You can inject simulated control signals into these devices and see what the output does. Be wary about what their feedback signals (if any) represent. They will likely be linear mimics of the control signal rather than a measure of what you are trying to deliver, e.g. fuel flow or electric power. You may be more assured by noting valve travel, dead zone, fan speed, heater current etc but this will not amount to a proportional delivery of heat. With electroheat you can use an accurate clamp-on rms ammeter to check your heater ammeters. Then you can do a quick I²R calculation to determine heater power given that heater resistance is reasonably constant.
Calibration of temperature sensors is done much less frequently than calibration of instruments. It can be slow and tedious but no less important.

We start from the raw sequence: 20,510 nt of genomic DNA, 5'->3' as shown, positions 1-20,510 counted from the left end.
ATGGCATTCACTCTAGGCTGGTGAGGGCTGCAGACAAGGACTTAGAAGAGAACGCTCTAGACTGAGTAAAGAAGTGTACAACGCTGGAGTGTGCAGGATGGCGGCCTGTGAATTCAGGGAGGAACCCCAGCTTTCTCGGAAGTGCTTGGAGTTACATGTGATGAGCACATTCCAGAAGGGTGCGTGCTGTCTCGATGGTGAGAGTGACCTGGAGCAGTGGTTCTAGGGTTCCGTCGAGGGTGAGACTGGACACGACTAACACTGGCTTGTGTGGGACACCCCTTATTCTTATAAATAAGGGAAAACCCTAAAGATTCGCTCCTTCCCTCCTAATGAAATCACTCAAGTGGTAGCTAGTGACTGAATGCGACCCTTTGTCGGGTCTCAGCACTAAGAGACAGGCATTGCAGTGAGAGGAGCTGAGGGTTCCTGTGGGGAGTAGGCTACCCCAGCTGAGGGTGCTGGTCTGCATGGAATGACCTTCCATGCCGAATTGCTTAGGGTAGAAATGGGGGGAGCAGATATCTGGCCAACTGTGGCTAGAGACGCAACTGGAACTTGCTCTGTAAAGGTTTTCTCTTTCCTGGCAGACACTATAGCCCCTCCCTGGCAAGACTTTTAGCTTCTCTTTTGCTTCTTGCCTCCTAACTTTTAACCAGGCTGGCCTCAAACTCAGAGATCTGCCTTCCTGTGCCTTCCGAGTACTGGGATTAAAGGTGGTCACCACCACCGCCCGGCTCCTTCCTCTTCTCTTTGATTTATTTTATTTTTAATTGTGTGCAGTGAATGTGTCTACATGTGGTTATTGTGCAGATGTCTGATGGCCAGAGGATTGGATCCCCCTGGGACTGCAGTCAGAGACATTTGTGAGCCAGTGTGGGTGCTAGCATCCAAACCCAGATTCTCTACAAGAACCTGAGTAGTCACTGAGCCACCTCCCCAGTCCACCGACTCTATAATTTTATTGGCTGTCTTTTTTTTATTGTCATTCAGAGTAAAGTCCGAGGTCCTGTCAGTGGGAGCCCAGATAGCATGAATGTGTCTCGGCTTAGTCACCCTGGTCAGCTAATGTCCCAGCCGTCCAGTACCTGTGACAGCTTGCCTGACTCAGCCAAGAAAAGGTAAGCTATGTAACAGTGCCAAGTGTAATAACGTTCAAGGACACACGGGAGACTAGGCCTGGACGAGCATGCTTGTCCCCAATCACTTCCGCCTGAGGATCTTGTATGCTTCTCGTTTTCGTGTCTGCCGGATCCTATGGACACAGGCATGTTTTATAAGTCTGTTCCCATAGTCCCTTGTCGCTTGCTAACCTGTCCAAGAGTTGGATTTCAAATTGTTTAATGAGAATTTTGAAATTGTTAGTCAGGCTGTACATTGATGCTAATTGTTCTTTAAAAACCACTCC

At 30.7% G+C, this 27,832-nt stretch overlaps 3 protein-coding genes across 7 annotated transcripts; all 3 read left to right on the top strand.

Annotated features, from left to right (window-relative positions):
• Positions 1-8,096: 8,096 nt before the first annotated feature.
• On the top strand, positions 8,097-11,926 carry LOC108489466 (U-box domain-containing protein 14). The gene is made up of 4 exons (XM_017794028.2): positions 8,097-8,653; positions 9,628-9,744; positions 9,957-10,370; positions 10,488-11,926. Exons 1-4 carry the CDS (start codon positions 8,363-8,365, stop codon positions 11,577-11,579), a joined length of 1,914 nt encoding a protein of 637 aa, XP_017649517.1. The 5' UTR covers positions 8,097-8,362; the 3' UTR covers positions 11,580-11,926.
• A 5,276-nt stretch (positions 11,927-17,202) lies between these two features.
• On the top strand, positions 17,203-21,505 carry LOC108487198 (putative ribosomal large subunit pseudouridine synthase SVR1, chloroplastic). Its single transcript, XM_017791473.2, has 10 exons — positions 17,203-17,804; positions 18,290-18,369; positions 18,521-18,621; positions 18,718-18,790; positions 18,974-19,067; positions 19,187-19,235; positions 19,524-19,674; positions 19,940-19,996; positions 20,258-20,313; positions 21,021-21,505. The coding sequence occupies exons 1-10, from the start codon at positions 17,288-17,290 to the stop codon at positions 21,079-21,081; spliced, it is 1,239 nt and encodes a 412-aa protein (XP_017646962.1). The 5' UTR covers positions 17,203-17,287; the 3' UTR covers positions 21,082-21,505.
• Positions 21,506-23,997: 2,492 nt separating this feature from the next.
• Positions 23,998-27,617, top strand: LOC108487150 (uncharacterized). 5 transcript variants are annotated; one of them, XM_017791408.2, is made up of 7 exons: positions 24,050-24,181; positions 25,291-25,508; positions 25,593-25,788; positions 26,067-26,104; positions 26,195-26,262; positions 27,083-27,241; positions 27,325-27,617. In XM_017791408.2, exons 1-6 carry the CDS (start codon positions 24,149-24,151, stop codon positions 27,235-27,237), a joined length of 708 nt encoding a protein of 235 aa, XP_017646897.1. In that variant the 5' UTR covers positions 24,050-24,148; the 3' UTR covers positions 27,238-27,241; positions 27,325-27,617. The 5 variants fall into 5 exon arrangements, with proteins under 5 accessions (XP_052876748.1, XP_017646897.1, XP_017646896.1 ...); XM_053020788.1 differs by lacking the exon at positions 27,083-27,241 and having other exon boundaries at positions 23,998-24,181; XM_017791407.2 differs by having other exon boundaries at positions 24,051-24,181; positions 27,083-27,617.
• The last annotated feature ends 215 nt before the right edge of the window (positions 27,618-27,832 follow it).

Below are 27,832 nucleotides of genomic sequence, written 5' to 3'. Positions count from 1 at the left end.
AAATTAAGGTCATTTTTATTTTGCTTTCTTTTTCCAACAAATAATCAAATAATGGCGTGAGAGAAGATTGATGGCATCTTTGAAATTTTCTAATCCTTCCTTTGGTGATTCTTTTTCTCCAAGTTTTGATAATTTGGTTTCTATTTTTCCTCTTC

Sensors are usually replaced only when they burn out or break. As their calibration drifts over time,
operators sometimes adapt instinctively by adjusting controller set-points to maintain good results or product. The revised settings will not be reliable when the sensor is replaced.
The two wires inside a thermocouple may come together, sometimes intermittently, some way back from the hot junction and the controller will receive a reduced signal. The controller will respond and turn up the temperature but will not show the increase. It takes an alert operator or an independent alarm device to detect overheating.